New siding for the Titanic

NEWSPAPER publishers, navigating through fields of icebergs, have ordered up vinyl siding to re-clad their hulls. Why do they think this will help? They are fussing with surface details when they need a new course and a whole new vessel.

The obvious example is the Wall Street Journal, which took Joe Dizney and Mario Garcia’s superb design and covered it with cheap polyester upholstery. (Whatever you think of Rupert Murdoch, you don’t associate him with good taste.)

This image came to mind on a recent trip from Singapore. Transferring at Narita, I got on a United (legacy Continental) plane to Houston, and was offered a copy of the Houston Chronicle. My stomach turned when I saw that they had thrown out the typography I’d helped develop less than 10 years ago. The centerpiece of that effort was Houston, a strong revival of the Jenson type used in American newspapers in the early 20th century.  (These Jensons were based on Morris’s Golden Type, which was based in turn, he thought, on the first Roman typeface cut by Nicholas Jenson in 1470.)

The work was done by Christian Schwartz, originally commissioned to do a headline font for the Chronicle. He volunteered to do a body type in the same style, which I doubted would work.  The text face has some reference to British Monotype’s version of Jenson, Italian Old Style—not to be confused with the Goudy (Lanston Monotype) font by the same name. I expect this type was used by newspapers for small display, but not for body type.

Stop me if you’ve heard this story before, but we always test newspaper text fonts by running a press test, showing columns of alternate typefaces, with variations of leading, tracking and size. I had expected that Ionic, which I had gotten the Font Bureau to revive for the Baltimore Sun and the Los Angeles Times, would be the best on press, and the best for the design. But, by golly, Christian’s Jenson won, and we were able to convince the paper to add his text styles.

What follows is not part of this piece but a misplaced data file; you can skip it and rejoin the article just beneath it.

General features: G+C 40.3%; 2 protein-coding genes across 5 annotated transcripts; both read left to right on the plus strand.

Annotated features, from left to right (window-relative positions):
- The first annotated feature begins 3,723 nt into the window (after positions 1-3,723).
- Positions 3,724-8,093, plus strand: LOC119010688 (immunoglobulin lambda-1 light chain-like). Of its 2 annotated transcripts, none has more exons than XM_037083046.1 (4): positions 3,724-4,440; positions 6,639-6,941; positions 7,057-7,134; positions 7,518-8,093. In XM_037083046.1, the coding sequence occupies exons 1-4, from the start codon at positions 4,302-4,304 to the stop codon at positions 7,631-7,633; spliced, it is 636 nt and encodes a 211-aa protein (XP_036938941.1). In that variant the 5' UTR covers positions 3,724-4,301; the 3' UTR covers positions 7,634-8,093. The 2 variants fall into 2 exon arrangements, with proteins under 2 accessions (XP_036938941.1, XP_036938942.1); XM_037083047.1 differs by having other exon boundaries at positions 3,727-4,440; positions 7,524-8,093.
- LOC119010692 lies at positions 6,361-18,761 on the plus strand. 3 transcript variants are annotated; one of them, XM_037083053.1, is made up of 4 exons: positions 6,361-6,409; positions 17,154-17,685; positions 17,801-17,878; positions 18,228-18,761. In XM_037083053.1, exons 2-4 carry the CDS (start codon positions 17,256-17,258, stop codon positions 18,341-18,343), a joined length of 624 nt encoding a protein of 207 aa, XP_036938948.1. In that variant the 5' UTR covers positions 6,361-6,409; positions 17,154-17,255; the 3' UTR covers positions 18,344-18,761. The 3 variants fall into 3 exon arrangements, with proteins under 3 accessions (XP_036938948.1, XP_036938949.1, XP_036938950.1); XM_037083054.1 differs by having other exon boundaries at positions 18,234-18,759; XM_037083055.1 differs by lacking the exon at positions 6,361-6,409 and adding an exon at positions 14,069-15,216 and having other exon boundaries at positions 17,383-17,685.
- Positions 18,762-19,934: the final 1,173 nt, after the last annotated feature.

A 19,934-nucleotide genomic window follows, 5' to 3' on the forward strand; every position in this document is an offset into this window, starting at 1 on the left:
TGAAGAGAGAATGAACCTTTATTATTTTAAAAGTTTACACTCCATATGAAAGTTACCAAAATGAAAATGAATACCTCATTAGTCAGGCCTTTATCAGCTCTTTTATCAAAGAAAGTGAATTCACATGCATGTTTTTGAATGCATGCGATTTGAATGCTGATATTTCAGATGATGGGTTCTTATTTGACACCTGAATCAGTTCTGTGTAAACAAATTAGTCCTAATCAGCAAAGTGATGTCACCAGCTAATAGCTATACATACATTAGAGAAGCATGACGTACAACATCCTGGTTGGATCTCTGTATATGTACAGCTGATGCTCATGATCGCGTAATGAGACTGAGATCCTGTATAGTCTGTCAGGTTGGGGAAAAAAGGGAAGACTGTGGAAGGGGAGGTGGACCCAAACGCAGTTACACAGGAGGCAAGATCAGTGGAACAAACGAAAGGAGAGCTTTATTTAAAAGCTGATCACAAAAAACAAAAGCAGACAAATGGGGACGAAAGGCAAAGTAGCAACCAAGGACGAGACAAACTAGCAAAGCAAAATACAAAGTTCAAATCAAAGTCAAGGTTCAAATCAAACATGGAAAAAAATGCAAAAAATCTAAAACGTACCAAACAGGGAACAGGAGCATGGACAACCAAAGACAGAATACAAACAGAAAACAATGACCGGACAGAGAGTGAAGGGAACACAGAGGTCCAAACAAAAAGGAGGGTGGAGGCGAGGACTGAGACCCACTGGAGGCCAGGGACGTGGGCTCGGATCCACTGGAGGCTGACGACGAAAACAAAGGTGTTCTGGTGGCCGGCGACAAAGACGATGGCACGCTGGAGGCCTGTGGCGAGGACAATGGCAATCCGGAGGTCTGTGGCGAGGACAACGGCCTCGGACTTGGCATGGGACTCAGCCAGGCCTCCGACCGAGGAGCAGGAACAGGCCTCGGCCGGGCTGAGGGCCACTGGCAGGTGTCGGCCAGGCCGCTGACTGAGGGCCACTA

The Chronicle, as it looked in the first major redesign in 20 years. The font Bureau site has a little gallery of typography, including Houston and Benton Gothic.


Now, it’s gone. The Houston Chronicle has subbed Farnham, another Christian Schwartz type, for its custom font, and made some other changes in the design, in effect masking the masonry walls with some nice masonite paneling. I am reminded of visiting J.J. Black’s Mascho house, one of his best-detailed buildings in Midland. A previous owner had painted over not only mahogany ceiling in the dining room, but ledge stone walls around the fireplace, I guess to make it brighter. Well, the Chronicle doesn’t look any brighter, and maybe not that much different for most readers. (Indeed, no one blogged on the change, and I can’t find any reference with a quick Google search.)  But they’ve lost the quality and the reasoning behind the design I directed, which tied it to both the newspaper’s past and the big newspapers of the past, some of them Hearst newspapers, which bought the Chronicle in 1987.


Today's front page of the Houston Chronicle
The revised design, as seen on today’s front page. (Via Newseum.)


Ironically, I’d been suggesting to Jeff Cohen, the editor, that it was time to make some changes, since the paper had remained the same for too long.

Eduardo Danilo, my business partner at Danilo Black, was traveling with me, and suggested that this change may have something to do with the editorial hub that Hearst has set up in Houston. Perhaps they purposefully sprayed over the paper with a generic coating, so that pages could be used in San Antonio and elsewhere.

Well there are ways of doing this without throwing away the design equity of the paper. Danilo showed how it could be done, 15 years ago at El Norte, Reforma and El Mural, which are part of the Junco newspaper group in Mexico. The dailies shared pages, but switched the fonts so each would have a local style. This was accomplished by getting the Font Bureau to match the widths on their text fonts so that line endings, and layouts, would be the same in each paper.

I won’t go into the other wrong choices the Chronicle has made with this move. (I’ve written about the value of design equity before.) Or the previous trashing of the web design, which does not seemed to have helped the revenue side. Many great designs have been thoughtlessly discarded, and with it some of the connection to readers and advertisers. Some publishers don’t get the importance of refining and restating a brand rather than changing it.